By: Marty Greer, DVM, Director of Veterinary Services at Revival Animal Health
Proper puppy socialization is important in preventing the most common dog behavior issues that lead to relinquishment. You want to start socializing puppies as early as possible. I recommend starting when the puppies are seven weeks of age, or younger. Another thing to keep in mind, mom’s temperament, health and maternal experiences are often a reflection of what her pups health and personality will be like.
So, what can you do to minimize behavior problems in puppies and enhance the bond the puppy and the new owner? Here are some tips:
AGGRESSION AND FEAR Aggression and fear may have a genetic, as well as, a socialization component. Carefully select the genetics of your breeding males and females. Start your puppies right, with Early Neurological Stimulation (ENS). ENS has been used for decades to benefit puppy development. Encourage the new owners to continue socialization after the puppy enters their new home to help lessen the number of behavioral problems.
OBEDIENCE AND COMMUNICATION Obedience and Communication of the puppy also has a genetic and environmental component. Choose male and female dogs that are sweet-natured, ready to follow directions, and easily trained. Encourage the owners to enroll their dog in a family pet obedience program, involve their children and other family members and continue the basic obedience commands in the home. This includes sit, down with a stay, a recall, as well as, having the dog walk nice on the leash without pulling and to be social and behave in public.
SEPARATION ANXIETY Separation anxiety in puppies can be both genetic and environmental. Teach the puppies and the new owners how to leave the home and return home without drama. This includes teaching them how to entertain themselves when home alone. Include stuffed toys and other dog “puzzles” . . . so the dog has to work to get a treat, such as, peanut butter out of a dog toy.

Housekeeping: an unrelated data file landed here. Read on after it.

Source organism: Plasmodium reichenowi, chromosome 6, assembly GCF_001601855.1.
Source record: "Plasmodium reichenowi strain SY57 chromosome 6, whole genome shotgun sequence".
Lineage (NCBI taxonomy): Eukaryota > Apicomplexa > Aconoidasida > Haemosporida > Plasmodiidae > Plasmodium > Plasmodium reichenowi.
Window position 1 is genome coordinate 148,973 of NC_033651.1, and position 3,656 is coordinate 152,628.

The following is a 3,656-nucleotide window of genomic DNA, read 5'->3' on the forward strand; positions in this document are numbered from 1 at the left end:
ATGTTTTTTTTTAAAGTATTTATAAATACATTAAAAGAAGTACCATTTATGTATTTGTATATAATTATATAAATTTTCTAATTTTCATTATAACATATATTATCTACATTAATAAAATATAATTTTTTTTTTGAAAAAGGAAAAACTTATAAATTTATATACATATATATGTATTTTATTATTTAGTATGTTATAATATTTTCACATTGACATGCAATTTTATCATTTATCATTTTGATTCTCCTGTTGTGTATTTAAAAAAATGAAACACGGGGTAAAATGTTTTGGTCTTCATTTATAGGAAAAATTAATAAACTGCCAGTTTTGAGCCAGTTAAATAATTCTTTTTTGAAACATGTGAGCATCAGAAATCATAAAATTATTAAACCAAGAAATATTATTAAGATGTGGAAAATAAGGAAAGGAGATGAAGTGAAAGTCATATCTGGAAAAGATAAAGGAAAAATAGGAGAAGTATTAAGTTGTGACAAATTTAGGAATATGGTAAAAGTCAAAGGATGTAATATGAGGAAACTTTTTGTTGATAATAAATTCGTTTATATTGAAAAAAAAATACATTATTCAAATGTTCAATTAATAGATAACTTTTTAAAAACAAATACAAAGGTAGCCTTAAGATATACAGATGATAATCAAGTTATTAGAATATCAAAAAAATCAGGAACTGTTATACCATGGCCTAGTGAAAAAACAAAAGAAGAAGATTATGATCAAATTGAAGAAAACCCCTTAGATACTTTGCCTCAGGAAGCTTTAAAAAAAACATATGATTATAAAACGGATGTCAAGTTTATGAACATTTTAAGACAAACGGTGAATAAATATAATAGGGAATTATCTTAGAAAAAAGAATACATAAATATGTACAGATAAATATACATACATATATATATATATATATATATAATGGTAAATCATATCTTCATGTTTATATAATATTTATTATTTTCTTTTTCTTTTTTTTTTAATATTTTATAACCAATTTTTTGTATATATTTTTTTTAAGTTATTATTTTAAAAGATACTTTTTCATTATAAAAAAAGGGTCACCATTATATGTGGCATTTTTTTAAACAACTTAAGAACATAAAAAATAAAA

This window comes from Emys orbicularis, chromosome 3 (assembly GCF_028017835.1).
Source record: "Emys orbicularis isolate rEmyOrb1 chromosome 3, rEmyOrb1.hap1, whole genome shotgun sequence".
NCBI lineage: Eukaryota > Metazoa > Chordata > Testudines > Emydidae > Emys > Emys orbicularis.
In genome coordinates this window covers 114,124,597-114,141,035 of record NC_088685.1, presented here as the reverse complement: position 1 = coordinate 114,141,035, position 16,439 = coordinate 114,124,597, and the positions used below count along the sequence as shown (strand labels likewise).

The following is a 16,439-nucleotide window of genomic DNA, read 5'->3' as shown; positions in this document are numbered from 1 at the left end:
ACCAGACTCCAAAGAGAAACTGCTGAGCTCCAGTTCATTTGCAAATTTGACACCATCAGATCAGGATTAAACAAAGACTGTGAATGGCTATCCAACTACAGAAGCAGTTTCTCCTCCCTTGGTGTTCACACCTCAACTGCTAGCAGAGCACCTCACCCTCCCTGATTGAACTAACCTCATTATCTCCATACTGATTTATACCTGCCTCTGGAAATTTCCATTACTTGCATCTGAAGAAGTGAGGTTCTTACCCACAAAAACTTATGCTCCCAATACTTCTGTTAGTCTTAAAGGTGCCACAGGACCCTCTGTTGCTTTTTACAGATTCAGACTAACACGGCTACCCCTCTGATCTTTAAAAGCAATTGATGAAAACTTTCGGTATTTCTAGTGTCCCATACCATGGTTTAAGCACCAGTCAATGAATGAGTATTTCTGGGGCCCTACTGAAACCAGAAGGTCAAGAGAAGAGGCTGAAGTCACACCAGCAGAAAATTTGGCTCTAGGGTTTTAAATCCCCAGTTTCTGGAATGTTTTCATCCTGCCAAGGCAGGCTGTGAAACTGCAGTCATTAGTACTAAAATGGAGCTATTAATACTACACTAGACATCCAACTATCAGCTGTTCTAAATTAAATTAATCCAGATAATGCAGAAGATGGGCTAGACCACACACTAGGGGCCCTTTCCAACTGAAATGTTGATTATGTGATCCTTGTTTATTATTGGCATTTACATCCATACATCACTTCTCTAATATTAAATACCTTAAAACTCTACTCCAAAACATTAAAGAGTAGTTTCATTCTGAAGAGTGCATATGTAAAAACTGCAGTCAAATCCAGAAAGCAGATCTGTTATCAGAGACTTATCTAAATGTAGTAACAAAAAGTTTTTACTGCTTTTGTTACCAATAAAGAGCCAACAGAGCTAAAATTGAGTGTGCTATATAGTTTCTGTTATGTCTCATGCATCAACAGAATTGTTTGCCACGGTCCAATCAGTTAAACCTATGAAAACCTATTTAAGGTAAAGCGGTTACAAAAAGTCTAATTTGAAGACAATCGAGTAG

DESTRUCTIVENESS Before the puppies leave for their new homes, start them off sleeping in individual plastic dog crates at night. It only takes a few short nights alone for them to adjust. When the puppies are accustomed to crates, the new owner are more willing to use a crate during times they cannot supervise the puppy. When puppies are happy in their crates, and have something to entertain themselves with, they are more likely to sleep quietly in crates at night, and when home alone. This reduces the likelihood they will chew up the kitchen cabinets, woodwork or furniture, urinate and defecate inappropriately, and try to escape from the home, or kennel.
MATCH THE BREED TO THE NEW FAMILY
Make sure the new family knows what to expect for the breed. Let the families know about indoor and outdoor activities, shedding, grooming, protectiveness, size, coat type, social skills and health issues. Remember, not everyone is cut out for a puppy of every breed.
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